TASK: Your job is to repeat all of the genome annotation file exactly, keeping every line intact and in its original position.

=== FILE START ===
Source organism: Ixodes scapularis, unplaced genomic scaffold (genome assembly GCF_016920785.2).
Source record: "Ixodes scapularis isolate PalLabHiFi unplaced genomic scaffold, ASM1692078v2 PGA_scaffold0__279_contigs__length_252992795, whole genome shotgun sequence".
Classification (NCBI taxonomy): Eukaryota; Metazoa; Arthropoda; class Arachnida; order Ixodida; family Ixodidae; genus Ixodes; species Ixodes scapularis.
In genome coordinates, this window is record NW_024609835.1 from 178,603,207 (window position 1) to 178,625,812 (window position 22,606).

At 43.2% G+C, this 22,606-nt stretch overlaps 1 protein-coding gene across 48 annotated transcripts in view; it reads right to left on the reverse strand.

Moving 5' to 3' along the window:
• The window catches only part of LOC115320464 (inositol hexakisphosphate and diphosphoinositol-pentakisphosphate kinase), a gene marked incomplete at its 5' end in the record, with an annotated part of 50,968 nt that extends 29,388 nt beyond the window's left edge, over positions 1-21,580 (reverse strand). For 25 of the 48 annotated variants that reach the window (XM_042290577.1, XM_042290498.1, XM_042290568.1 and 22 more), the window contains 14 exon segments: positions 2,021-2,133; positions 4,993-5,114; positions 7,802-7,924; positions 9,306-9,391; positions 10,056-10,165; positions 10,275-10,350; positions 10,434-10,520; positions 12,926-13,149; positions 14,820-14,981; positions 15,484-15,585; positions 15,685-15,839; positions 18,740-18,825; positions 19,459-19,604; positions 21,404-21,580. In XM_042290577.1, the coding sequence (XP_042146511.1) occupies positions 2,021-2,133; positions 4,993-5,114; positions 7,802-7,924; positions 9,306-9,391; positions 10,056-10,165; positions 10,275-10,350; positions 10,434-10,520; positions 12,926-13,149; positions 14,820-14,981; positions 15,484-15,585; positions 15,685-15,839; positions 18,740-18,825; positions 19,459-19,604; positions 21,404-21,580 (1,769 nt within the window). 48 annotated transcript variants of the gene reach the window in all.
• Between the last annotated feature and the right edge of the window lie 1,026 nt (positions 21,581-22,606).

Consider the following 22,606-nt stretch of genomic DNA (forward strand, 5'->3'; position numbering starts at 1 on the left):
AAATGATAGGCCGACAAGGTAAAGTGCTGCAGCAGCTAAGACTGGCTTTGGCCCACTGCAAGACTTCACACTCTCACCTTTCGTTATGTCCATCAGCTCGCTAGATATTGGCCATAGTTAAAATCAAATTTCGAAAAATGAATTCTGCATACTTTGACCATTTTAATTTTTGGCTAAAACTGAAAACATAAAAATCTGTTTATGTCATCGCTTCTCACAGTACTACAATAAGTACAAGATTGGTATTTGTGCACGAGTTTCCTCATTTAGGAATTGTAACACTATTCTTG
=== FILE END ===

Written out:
Source organism: Ixodes scapularis, unplaced genomic scaffold (genome assembly GCF_016920785.2).
Source record: "Ixodes scapularis isolate PalLabHiFi unplaced genomic scaffold, ASM1692078v2 PGA_scaffold0__279_contigs__length_252992795, whole genome shotgun sequence".
Classification (NCBI taxonomy): Eukaryota; Metazoa; Arthropoda; class Arachnida; order Ixodida; family Ixodidae; genus Ixodes; species Ixodes scapularis.
In genome coordinates, this window is record NW_024609835.1 from 178,603,207 (window position 1) to 178,625,812 (window position 22,606).

At 43.2% G+C, this 22,606-nt stretch overlaps 1 protein-coding gene across 48 annotated transcripts in view; it reads right to left on the reverse strand.

Moving 5' to 3' along the window:
• The window catches only part of LOC115320464 (inositol hexakisphosphate and diphosphoinositol-pentakisphosphate kinase), a gene marked incomplete at its 5' end in the record, with an annotated part of 50,968 nt that extends 29,388 nt beyond the window's left edge, over positions 1-21,580 (reverse strand). For 25 of the 48 annotated variants that reach the window (XM_042290577.1, XM_042290498.1, XM_042290568.1 and 22 more), the window contains 14 exon segments: positions 2,021-2,133; positions 4,993-5,114; positions 7,802-7,924; positions 9,306-9,391; positions 10,056-10,165; positions 10,275-10,350; positions 10,434-10,520; positions 12,926-13,149; positions 14,820-14,981; positions 15,484-15,585; positions 15,685-15,839; positions 18,740-18,825; positions 19,459-19,604; positions 21,404-21,580. In XM_042290577.1, the coding sequence (XP_042146511.1) occupies positions 2,021-2,133; positions 4,993-5,114; positions 7,802-7,924; positions 9,306-9,391; positions 10,056-10,165; positions 10,275-10,350; positions 10,434-10,520; positions 12,926-13,149; positions 14,820-14,981; positions 15,484-15,585; positions 15,685-15,839; positions 18,740-18,825; positions 19,459-19,604; positions 21,404-21,580 (1,769 nt within the window). 48 annotated transcript variants of the gene reach the window in all.
• Between the last annotated feature and the right edge of the window lie 1,026 nt (positions 21,581-22,606).

Consider the following 22,606-nt stretch of genomic DNA (forward strand, 5'->3'; position numbering starts at 1 on the left):
AAATGATAGGCCGACAAGGTAAAGTGCTGCAGCAGCTAAGACTGGCTTTGGCCCACTGCAAGACTTCACACTCTCACCTTTCGTTATGTCCATCAGCTCGCTAGATATTGGCCATAGTTAAAATCAAATTTCGAAAAATGAATTCTGCATACTTTGACCATTTTAATTTTTGGCTAAAACTGAAAACATAAAAATCTGTTTATGTCATCGCTTCTCACAGTACTACAATAAGTACAAGATTGGTATTTGTGCACGAGTTTCCTCATTTAGGAATTGTAACACTATTCTTG